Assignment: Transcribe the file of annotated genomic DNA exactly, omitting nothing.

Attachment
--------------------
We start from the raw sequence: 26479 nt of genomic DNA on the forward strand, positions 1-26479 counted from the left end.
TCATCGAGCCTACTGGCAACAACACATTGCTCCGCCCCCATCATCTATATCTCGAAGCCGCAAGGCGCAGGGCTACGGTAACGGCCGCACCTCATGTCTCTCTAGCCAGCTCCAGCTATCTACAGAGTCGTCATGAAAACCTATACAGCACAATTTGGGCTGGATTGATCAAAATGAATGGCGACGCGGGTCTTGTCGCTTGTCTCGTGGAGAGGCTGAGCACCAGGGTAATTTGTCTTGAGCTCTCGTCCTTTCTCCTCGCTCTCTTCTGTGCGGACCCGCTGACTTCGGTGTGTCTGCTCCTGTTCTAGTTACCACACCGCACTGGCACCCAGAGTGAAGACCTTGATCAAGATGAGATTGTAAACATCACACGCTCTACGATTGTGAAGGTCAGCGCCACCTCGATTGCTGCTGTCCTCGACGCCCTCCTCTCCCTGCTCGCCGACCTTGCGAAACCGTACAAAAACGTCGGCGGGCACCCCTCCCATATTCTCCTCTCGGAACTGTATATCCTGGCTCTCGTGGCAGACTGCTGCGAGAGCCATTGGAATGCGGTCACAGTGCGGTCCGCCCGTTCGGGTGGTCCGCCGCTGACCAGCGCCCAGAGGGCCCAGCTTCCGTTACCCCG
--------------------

We start from the raw sequence: 26479 nt of genomic DNA on the forward strand, positions 1-26479 counted from the left end.
TCATCGAGCCTACTGGCAACAACACATTGCTCCGCCCCCATCATCTATATCTCGAAGCCGCAAGGCGCAGGGCTACGGTAACGGCCGCACCTCATGTCTCTCTAGCCAGCTCCAGCTATCTACAGAGTCGTCATGAAAACCTATACAGCACAATTTGGGCTGGATTGATCAAAATGAATGGCGACGCGGGTCTTGTCGCTTGTCTCGTGGAGAGGCTGAGCACCAGGGTAATTTGTCTTGAGCTCTCGTCCTTTCTCCTCGCTCTCTTCTGTGCGGACCCGCTGACTTCGGTGTGTCTGCTCCTGTTCTAGTTACCACACCGCACTGGCACCCAGAGTGAAGACCTTGATCAAGATGAGATTGTAAACATCACACGCTCTACGATTGTGAAGGTCAGCGCCACCTCGATTGCTGCTGTCCTCGACGCCCTCCTCTCCCTGCTCGCCGACCTTGCGAAACCGTACAAAAACGTCGGCGGGCACCCCTCCCATATTCTCCTCTCGGAACTGTATATCCTGGCTCTCGTGGCAGACTGCTGCGAGAGCCATTGGAATGCGGTCACAGTGCGGTCCGCCCGTTCGGGTGGTCCGCCGCTGACCAGCGCCCAGAGGGCCCAGCTTCCGTTACCCCG